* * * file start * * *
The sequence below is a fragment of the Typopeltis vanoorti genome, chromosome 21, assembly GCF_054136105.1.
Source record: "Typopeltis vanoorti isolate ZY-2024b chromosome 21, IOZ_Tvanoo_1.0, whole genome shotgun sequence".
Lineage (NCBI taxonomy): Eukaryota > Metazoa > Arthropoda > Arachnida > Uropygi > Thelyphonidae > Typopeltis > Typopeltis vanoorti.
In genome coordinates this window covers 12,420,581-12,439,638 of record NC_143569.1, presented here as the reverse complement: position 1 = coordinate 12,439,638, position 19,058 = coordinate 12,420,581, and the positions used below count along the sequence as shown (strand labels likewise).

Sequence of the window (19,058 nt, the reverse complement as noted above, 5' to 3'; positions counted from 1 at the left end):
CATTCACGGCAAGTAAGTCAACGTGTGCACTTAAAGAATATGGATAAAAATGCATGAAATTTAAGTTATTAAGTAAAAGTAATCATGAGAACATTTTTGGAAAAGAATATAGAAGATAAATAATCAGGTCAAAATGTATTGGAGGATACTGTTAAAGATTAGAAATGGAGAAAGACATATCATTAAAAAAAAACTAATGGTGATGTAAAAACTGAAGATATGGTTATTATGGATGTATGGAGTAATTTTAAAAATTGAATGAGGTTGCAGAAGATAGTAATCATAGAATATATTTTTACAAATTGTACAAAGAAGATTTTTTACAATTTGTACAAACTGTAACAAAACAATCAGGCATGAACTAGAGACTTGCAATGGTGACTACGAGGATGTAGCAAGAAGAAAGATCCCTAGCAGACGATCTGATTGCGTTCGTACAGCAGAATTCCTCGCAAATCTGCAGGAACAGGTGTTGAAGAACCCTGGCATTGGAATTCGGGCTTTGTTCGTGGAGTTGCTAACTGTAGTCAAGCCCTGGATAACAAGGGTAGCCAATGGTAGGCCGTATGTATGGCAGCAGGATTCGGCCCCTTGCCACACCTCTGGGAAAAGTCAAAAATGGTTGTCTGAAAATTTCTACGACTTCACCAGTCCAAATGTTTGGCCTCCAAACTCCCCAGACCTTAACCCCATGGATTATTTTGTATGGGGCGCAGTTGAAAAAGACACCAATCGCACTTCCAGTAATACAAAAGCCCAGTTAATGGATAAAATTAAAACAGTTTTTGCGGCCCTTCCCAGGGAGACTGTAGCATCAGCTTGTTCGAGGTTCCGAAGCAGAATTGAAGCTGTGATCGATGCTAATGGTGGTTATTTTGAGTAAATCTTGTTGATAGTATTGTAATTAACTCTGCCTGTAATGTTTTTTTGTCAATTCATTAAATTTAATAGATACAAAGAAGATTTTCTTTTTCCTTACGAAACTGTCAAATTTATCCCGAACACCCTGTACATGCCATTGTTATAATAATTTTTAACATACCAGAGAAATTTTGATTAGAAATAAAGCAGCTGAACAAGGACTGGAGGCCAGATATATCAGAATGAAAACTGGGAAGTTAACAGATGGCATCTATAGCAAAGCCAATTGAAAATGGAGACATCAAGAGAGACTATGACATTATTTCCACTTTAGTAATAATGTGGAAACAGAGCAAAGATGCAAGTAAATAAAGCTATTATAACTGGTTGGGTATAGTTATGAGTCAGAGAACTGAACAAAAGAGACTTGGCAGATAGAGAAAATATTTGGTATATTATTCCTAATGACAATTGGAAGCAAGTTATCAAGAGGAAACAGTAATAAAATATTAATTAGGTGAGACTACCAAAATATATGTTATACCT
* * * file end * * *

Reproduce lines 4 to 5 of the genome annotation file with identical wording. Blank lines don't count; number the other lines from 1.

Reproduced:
In genome coordinates this window covers 12,420,581-12,439,638 of record NC_143569.1, presented here as the reverse complement: position 1 = coordinate 12,439,638, position 19,058 = coordinate 12,420,581, and the positions used below count along the sequence as shown (strand labels likewise).

Sequence of the window (19,058 nt, the reverse complement as noted above, 5' to 3'; positions counted from 1 at the left end):